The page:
Hands on with an imaginary Apple netbook

The computer industry is abuzz about “netbooks,” the hot new category of dirt-cheap tiny laptops made by companies such as Asus and MSI. And, as you might expect, the media is also buzzing about the fact that Apple doesn’t make one. (At $999, the least-expensive MacBook costs three times the street price of an MSI Wind laptop.)

As for Apple, it’s playing coy—as usual. In late January, Apple COO Tim Cook said that the company was “watching that space… We’ve got some ideas here.” But, Cook warned, “right now we think the products there are inferior and will not provide an experience to customers that they are happy with.”

I’m not at all convinced that Apple needs to produce a $300 laptop or risk losing its laptop market share to the netbook crowd. In its last financial quarter, the company sold more laptops than it’s ever sold before, all without deigning to play in the world of the netbook. And how much profit margin can Apple really wring out of any sub-$500 laptop?

So I bought a netbook

However, one of the best things about netbooks is that it’s cheap to buy one and take it for a test drive! So that’s what I did. In December I bought an MSI Wind U100 from Amazon.com for $340. It’s got a 120 GB hard drive, 10-inch screen, and 1.6GHz Intel Atom processor. And then, to fully emulate the Mac netbook experience—because unlike my colleague Peter Cohen, I’m not interested in a tiny laptop if it’s running Windows—I installed Mac OS X on the thing.

A bird's-eye view of the MSI Wind U100.
Now, we’re absolutely not going to publish a step-by-step look at how you get an MSI Wind netbook to run Mac OS X. Wired’s Brian Chen tried that, and if you didn’t notice, you can’t read those stories or watch those videos on Wired’s site anymore. Of course, there are plenty of sources out there on the big, bad Internet that will let you know how to do it. (We also covered the whole Hackintosh thing recently in Rob Griffiths’ Frankenmac series — but again, without any step-by-step tips. You're on your own for those.)

Besides which, this exercise was not about hacking the Wind in order to run OS X. The entire reason I embarked on this journey was to try and imagine what an Apple netbook might be like. And if you take a few blows to the head, you could almost begin to imagine that the MSI Wind is a MacBook Mini that fell through a rift in the space-time continuum. Almost.

MacBook Mini from Earth-U100

Netbooks are cheap for a reason. The specs of my MSI Wind U100 are the very definition of “inferior”—a single-core 1.6GHz Intel Atom processor, 1 GB of RAM, a 120 GB hard drive, a limited-capacity battery, a tiny 10-inch screen, a shrunken keyboard, and no optical drive. In Mac terms, its closest cousin might be a 2005-vintage iBook G4.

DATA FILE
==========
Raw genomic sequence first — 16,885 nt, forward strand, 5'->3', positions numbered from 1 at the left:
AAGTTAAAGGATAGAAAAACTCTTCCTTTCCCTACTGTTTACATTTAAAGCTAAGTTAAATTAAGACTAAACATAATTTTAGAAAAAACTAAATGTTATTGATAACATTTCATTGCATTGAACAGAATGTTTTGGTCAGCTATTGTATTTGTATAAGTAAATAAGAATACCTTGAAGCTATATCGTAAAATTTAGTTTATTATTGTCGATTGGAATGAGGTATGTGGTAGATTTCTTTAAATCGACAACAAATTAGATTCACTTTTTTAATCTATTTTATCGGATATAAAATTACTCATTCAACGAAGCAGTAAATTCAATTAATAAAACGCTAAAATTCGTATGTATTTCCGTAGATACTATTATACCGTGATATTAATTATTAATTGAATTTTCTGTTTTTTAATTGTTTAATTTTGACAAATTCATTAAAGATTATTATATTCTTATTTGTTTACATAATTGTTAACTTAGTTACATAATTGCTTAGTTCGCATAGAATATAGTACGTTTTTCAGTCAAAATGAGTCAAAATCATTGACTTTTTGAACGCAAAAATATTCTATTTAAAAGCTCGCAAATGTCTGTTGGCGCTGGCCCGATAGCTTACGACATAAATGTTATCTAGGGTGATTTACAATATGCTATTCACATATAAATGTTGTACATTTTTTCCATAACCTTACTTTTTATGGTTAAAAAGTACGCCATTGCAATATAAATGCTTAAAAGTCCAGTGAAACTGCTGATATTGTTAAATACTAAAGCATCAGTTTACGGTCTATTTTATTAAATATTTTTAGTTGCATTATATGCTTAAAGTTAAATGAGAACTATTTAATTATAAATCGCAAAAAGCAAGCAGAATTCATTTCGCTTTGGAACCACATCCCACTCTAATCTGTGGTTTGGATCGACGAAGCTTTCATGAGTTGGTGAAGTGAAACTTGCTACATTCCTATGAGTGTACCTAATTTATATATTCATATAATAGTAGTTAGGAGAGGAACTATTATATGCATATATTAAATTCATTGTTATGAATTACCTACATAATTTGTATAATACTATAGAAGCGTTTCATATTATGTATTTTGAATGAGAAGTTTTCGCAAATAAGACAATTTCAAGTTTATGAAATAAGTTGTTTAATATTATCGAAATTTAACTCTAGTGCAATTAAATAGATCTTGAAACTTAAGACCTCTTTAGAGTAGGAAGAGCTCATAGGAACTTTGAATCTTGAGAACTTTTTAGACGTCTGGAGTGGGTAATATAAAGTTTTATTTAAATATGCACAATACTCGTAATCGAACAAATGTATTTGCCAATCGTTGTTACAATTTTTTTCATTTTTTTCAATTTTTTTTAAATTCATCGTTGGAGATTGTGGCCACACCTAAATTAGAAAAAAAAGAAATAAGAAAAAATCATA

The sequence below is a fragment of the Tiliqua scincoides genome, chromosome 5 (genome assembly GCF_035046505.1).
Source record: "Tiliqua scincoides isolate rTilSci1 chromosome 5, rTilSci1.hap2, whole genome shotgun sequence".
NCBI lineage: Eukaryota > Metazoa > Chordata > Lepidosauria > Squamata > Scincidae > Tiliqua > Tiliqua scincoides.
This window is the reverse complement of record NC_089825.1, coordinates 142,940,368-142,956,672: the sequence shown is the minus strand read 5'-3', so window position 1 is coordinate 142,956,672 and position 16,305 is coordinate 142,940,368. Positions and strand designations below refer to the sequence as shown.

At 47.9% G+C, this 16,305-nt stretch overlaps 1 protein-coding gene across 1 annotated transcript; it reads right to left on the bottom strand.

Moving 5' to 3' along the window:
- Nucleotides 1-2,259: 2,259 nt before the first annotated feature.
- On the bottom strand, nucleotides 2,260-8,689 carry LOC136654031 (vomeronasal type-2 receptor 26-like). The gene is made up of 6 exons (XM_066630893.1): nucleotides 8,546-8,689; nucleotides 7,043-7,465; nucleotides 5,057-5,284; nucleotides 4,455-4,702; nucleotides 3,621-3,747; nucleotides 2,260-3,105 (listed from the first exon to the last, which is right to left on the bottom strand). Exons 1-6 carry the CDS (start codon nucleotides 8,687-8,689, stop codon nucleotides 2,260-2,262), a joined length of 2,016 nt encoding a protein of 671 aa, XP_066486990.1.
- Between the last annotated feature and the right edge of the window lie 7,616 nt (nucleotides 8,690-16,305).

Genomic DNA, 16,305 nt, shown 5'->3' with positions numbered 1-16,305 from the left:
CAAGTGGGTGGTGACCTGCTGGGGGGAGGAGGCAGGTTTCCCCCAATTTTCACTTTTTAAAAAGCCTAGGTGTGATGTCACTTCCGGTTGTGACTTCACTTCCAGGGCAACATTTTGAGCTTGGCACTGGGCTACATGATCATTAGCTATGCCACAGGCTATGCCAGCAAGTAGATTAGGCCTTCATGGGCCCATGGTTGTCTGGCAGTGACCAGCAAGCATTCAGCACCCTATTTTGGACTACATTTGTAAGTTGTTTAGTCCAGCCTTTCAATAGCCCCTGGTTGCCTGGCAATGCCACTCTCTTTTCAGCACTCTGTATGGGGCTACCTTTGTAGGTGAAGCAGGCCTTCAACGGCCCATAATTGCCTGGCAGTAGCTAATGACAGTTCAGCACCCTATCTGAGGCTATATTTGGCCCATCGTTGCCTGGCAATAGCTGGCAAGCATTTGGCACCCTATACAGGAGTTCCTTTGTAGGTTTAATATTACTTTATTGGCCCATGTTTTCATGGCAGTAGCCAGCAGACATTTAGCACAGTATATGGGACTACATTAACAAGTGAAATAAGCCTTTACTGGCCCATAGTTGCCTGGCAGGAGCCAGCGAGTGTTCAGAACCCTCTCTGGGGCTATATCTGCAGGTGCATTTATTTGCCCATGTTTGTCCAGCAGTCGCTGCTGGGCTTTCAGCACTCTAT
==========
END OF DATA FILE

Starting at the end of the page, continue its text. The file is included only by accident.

On pure physical terms, however, the Wind has that classic Apple iBook styling—it looks like a shrunken-down version of Apple’s $999 MacBook, right down to the shiny white plastic finish. It’s got a built-in video camera and microphone above the display, a clamshell case that opens and closes without a latch, even a familiar-looking trackpad.

Comparing the MSI Wind netbook (left) to a 12-inch PowerBook.
And the Wind has a lot of things going for it. In a few key areas, the Wind even outstrips the functionality of Apple’s laptops, especially the Air.

Let’s start with the size. The 10-inch display (1024 by 600 pixels) is cramped, although I didn’t feel as miserable using it as I thought I would. (It’s only slightly smaller than the 1024 by 768 resolution on the old 12-inch PowerBook G4, and I dearly loved that laptop, but toward the end of its life it was clear that Apple was designing all of its software for larger, wider screens.)

While I was using the Wind, I felt obligated to set the Dock to hide, collapse as many toolbars as possible, and hide Safari’s Status Bar and Bookmarks Bar just to eke out a bit more vertical height. Some dialog boxes were too tall to fit on the screen, and iMovie wouldn’t run at all.

The Wind weighs 2.3 pounds, making it 23 percent lighter than the Air and a full half-pound lighter than Neal Stephenson’s latest hardcover. It’s quite a bit thicker than the Air, of course, but I found carrying around the tiny Wind to be a joy. Some of that has to do with the lighter weight, but some of it has to do with the shape of the thing. The Wind, being thicker but smaller, carries like a hardcover book. In contrast, carrying the Air—wide but thin—feels more like you’re toting a rigid manila folder or a portfolio.

Most impressively, it’s equipped with three USB ports to the Air’s one. It’s also got video out (it’s only VGA, but at least it’s such a commonly used port that adapters aren’t necessary), a 10/100 Ethernet jack, and—in a boon to digital photographers—a built-in SD card slot.

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